Packet drops due to TCP Sequence numbers ("tcp_seqno_too_high" or "tcp_seqno_too_low")

Last modified on 6 Jul, 2021. Revision 11
The reasons for incoming packet drops due to anomalous TCP Sequence numbers (causing either the log message "tcp_seqno_too_high" or "tcp_seqno_too_low"). This article is applicable to both NetWall (cOS Core) and NetShield (cOS Stream). The log message examples are taken from cOS Core.
Up to date for
cOS Core 13.00.10
Supported since
cOS Core 10.xx
cOS Stream any version
Status OK
Peter Nilsson


I am seeing that the firewall drops packets and generates the log message “tcp_seqno_too_high” or “tcp_seqno_too_low”. What is the cause of this?


Problems related to TCPSequence numbers can be fairly easily determined by looking at the log messages generated by the firewall. The log message will, in normal cases, also contain the sequence number “window” that is allowed.

Each packet has its own sequence number and this can be used to track the order of when packets arrive at a firewall interface. The firewall will look for irregularities in consecutive sequence numbers and will drop packets if it detects anomalous behavior.

Drops due to  the TCP sequence number being too high

An example of such anomalous behavior would be if we have packets sequences looking like this:

Packet Sequence 500
Packet Sequence 501
Packet Sequence 502
Packet Sequence 69818747

It would be very strange that the last packet sequence was so different from the previous one. The acceptable range can be found in the log message. The previous example would generate a TCP SequenceToHigh log message and the packet would be dropped by the firewall.

Here is a cOS Core log message example:

TCP_FLAG: id=03300019 event=tcp_seqno_too_high action=drop seqno=557601248 accstart=552014597 accend=552014599 rule=TCPSequenceNumbers connipproto=TCP connrecvif=G3 connsrcip= connsrcport=59292 conndestif=G6 conndestip= conndestport=443 origsent=304 termsent=0 recvif=G3 srcip= destip= ipproto=TCP ipdatalen=28 srcport=59292 destport=443 tcphdrlen=28 syn=1

In the above example, the firewall is accepting that the next packet is in the range 552014597 to 552014599. The system will therefore only accept a number difference of 2. But the client or server is sending a sequence number that is more than 5.5 million higher than the previous packet, so the firewall finds this suspicious and drops the packet.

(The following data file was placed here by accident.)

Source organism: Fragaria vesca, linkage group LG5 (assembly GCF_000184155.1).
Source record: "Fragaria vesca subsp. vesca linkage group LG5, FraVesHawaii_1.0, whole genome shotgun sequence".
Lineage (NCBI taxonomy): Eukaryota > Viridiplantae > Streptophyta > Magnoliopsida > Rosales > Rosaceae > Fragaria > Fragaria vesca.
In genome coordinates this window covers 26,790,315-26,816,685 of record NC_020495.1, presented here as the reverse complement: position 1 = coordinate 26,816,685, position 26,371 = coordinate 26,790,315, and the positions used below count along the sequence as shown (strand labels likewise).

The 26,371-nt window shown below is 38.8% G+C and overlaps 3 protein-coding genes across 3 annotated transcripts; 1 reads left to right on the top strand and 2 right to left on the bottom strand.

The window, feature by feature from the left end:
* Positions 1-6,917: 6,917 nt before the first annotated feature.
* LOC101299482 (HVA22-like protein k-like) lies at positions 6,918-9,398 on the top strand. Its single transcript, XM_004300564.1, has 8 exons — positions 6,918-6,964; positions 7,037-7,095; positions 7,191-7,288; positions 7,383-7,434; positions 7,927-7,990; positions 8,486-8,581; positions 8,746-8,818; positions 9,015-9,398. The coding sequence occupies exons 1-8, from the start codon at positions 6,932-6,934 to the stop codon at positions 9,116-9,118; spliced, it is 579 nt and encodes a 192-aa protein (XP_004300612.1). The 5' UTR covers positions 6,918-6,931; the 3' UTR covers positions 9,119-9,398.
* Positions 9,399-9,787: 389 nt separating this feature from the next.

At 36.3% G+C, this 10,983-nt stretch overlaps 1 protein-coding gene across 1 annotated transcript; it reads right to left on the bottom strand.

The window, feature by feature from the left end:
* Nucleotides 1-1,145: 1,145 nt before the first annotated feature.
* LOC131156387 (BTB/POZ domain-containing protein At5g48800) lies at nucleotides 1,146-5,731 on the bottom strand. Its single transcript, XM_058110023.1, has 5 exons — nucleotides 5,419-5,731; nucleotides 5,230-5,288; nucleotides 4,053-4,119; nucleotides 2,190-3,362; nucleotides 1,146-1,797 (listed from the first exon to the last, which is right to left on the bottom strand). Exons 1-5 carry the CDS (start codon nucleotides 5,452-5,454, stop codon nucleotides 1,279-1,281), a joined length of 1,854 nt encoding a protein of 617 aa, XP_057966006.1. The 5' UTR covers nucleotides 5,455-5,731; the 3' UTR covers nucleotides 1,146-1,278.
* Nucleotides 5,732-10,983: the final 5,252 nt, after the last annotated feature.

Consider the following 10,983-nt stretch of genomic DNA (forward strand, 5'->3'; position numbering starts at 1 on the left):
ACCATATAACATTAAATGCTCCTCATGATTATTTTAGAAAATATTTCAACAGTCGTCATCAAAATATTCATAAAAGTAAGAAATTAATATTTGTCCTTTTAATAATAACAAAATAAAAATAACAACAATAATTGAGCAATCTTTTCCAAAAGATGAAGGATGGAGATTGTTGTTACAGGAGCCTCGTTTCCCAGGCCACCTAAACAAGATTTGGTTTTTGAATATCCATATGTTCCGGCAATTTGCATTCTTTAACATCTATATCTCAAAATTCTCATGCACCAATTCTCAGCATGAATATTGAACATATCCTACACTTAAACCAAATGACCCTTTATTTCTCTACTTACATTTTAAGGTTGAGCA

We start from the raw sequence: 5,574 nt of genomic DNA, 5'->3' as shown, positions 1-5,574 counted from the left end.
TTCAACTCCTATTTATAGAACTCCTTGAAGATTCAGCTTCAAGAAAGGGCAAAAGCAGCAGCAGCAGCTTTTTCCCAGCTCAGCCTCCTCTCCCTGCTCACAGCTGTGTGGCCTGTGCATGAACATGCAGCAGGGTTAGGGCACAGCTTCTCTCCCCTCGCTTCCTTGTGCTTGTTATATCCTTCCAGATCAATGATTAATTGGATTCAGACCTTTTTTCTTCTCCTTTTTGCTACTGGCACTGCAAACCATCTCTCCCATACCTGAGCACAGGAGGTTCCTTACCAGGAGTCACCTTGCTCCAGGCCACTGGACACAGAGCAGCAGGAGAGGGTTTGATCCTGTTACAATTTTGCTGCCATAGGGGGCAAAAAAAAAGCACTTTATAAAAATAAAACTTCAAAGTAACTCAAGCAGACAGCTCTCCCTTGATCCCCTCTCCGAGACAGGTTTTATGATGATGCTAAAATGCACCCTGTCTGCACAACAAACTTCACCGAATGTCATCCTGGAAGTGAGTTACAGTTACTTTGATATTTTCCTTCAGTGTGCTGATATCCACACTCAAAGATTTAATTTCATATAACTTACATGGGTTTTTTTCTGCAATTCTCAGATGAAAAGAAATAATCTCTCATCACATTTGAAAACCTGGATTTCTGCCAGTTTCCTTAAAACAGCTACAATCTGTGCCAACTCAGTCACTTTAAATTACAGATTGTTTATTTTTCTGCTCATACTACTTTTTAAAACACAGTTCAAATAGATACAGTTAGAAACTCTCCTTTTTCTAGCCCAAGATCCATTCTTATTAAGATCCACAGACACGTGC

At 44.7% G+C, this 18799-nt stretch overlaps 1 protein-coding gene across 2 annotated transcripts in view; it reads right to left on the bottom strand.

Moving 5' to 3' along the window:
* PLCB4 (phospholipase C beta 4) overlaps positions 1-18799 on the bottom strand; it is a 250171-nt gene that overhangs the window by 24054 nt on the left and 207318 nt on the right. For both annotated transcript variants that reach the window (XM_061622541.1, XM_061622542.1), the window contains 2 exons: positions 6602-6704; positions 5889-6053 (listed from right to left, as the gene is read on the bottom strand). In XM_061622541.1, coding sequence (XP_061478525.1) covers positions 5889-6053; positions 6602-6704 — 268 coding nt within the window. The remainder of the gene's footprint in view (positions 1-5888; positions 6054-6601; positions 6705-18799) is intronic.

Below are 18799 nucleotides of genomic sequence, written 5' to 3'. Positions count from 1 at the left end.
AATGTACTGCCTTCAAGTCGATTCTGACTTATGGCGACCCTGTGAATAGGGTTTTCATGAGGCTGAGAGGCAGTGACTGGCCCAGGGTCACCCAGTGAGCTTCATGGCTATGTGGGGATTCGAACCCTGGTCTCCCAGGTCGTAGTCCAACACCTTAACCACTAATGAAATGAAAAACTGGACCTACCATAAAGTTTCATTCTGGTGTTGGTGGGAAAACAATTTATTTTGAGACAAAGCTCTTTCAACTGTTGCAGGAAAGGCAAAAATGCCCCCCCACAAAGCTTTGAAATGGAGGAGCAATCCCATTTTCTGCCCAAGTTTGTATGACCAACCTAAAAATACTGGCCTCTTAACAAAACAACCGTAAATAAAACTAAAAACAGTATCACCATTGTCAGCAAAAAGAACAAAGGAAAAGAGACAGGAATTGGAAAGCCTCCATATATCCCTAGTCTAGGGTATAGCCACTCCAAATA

Drops due to  the TCP sequence number being too low

An example on when you can get the TCPSequencetooLow would be if you have a packet sequence numbering order that looks like this:

Packet Sequence 500
Packet Sequence 501
Packet Sequence 502
Packet Sequence 499

The last packet in the above has a lower number than the expected and it could be an indicator of a problem or that packets are arriving in the wrong order.

Log message example:

TCP_FLAG: id=03300016 rev=2 event=tcp_seqno_too_low action=drop seqno=3547934071 accstart=3547938065 accend=3548002305 rule=TCPSequenceNumbers connipproto=TCP connrecvif=if2 connsrcip= connsrcport=37395 conndestif=VLAN500 conndestip= conndestport=443 origsent=268665712 termsent=2302311781 recvif=if2 srcip= destip= ipproto=TCP ipdatalen=1480 srcport=37395 destport=443 ack=1 psh=

Similar to the “too_high” log message, the problem here is the opposite. The firewall accepts a sequence number in the range of 3547938065 to 3548002305 (a total of 64 240) while the packet received was 3994 numbers below the acceptable start range. The firewall finds this suspicious and drops the packet.

Troubleshooting approaches

Here are some approaches to troubleshooting a sequence number problem:

1. Try to examine the problematic hosts. Are they either doing something strange or are they going through some special router/switch that modifies the sequence numbers+ Try to see if if you can narrow down what it is that is generating this strange behavior. Could it be due to problematic software? Network latency? An issue in the operating system? Incorrectly configured router? Incorrectly configured load balancer?

2. If the problematic hosts are both trusted internal hosts, you can configure/use Stateless (also known as “Forward Fast”) IP rule set entries for the communication between them. Such rules are not state tracked so the firewall does not care if the sequence number is in the wrong order.

3. Disable the TCPSequence check altogether. In the cOS Core WebUI, this option can be found under: Advanced Settings > TCP > TCPSequenceNumbers

Caution: Changing this setting means that you are disabling sequence checking for the entire firewall.

Related articles

No related articles found.